A number of lawyers in Thunder Bay said that Whitecloud’s observations about Winnipeg apply equally to Thunder Bay. It is rare to see First Nations people on juries, they said, despite the city’s growing percentage of Aboriginal people that some organizations estimate at 20 per cent of Thunder Bay’s total population.
Like Whitecloud, Evelyn Baxter of Marten Falls, who in 1991 became the first Nishnawbe Aski person to become a lawyer in Ontario, pointed to the veto power that lawyers have to strike people from juries as one of the major barriers to First Nations participation on juries.
But Baxter noted that it is extremely difficult to prove the lawyers are making race-based decisions on potential jurors, since they do not have to give reasons why a person has been struck from the list.
Restorative justice may offer solution
NAN Legal’s CEO Celina Reitberger believes the conversation around First Nations representation in the legal system has to involve ways of giving control back to First Nations.
NAN Legal is pushing for a re-introduction and expansion of the restorative justice program, which was discontinued due to government funding cuts.
“The mainstream justice system is not working for Aboriginal people,” Reitberger said. “We need more money to be diverted into the restorative justice program, as part of an overall comprehensive plan to fix the justice system and make it more culturally appropriate.”
Restorative justice involves bringing offenders before their own community to discuss consequences, sentencing and how the community can help a person change.
Reitberger said the restorative justice approach also works for people coming out of jail, as a way of helping them reintegrate back into their community.
The Iacobucci report also recommended a reintroduction of the restorative justice model, citing the program’s positive effect on justice as a whole.
“First Nations leaders were unequivocal that re-introducing restorative justice programs would have multiple benefits at the community level,” Iacobucci wrote. “Such benefits include the delivery of justice in a culturally relevant manner, greater understanding of justice at the community level, increased community involvement in the implementation of justice and, finally, an opportunity to educate people about the justice system and their responsibility to become engaged on the juries when called upon to do so.”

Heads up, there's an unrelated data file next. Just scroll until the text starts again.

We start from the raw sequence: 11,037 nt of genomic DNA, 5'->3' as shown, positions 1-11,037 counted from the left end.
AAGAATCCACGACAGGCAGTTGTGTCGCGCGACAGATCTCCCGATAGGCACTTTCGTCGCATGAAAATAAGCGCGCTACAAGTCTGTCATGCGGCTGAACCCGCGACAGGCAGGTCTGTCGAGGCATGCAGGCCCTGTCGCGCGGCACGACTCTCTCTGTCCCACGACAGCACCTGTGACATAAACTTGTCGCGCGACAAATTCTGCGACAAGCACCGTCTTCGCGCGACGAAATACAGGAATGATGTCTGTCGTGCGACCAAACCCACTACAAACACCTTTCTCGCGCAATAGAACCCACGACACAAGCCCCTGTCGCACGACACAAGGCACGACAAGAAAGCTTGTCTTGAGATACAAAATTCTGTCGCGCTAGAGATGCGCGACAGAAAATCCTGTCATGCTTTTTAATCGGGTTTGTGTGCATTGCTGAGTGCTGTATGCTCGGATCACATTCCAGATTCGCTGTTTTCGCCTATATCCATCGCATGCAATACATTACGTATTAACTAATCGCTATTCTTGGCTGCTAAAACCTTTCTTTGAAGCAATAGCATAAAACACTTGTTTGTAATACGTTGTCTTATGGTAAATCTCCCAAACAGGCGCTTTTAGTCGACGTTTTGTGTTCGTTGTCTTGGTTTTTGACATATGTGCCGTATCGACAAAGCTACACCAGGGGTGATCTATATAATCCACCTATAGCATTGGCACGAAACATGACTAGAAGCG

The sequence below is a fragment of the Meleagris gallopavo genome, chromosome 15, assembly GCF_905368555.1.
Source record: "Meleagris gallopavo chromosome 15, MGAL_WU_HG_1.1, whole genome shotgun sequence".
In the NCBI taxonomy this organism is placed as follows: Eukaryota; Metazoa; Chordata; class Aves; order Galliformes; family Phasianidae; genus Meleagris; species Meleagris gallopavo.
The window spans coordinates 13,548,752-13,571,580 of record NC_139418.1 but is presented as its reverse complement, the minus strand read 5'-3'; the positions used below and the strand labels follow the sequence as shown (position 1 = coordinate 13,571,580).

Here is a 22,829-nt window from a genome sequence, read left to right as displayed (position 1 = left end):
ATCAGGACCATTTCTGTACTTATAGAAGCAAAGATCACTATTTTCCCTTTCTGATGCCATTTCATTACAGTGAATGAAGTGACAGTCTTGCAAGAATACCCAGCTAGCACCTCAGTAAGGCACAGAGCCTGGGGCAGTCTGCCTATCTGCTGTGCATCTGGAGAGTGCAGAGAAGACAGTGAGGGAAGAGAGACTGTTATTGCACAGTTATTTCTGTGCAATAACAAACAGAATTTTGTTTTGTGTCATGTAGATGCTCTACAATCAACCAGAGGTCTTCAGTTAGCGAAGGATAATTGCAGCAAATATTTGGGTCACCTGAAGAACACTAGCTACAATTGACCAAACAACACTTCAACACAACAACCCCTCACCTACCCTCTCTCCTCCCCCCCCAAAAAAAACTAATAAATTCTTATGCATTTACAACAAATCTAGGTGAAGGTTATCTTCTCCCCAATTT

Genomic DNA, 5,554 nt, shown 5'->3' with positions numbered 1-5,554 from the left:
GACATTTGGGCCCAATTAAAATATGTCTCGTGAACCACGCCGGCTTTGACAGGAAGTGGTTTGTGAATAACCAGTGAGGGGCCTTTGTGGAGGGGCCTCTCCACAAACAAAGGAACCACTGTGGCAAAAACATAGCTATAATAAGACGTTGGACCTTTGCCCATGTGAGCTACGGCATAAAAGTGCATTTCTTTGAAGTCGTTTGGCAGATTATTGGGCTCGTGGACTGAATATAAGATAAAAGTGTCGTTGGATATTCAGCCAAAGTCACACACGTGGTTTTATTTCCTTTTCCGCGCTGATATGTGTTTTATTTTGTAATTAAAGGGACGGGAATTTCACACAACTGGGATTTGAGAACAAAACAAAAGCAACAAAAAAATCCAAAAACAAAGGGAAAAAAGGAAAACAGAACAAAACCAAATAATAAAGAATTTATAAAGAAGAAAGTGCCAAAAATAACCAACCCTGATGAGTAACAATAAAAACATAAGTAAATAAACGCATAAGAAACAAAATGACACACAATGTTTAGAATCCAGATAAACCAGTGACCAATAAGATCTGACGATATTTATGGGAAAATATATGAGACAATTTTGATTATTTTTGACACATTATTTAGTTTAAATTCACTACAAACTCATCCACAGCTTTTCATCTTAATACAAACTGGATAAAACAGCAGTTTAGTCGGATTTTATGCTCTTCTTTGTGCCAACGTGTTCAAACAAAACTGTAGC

Societal changes also necessary
A 2012 study of juries in the USA state of Illinois found that, for the first time since the study was started in the 1960s, juries in the state contained a proportionate number of African Americans.
The Illinois context does not represent the entire country, as Kairys was quick to point out, and does not reflect the challenges that other minority groups are facing when it comes to getting adequate representation on juries. But it does show that in a specific case, after decades of efforts, the situation has changed for the better.
Kairys said that in places where the most progress has been made, governments, social organizations and grassroots groups have put a lot of effort into targeted efforts at getting jury rolls to accurately reflect populations of cities and districts.
He said those efforts have been helped by a number of legal challenges aimed at the composition of juries in criminal cases – usually led by defendants who felt they did not receive a fair trial because the jury did not reflect the makeup of society as a whole.
Kairys also emphasized that the problems with underrepresentation on juries and in the legal system in general still exist across America. But, he noted, in the places that have seen progress, the result on juries has been profound.
“There’s no question it affects the results of the legal cases,” Kairys said. “Just the presence of minority people on a jury, it changes the tenor of the discussion. If you have no First Nations person (on a jury), it is much more likely that the jury does not understand the context, and the history, and it is much easier for the negative stereotypes to creep in.”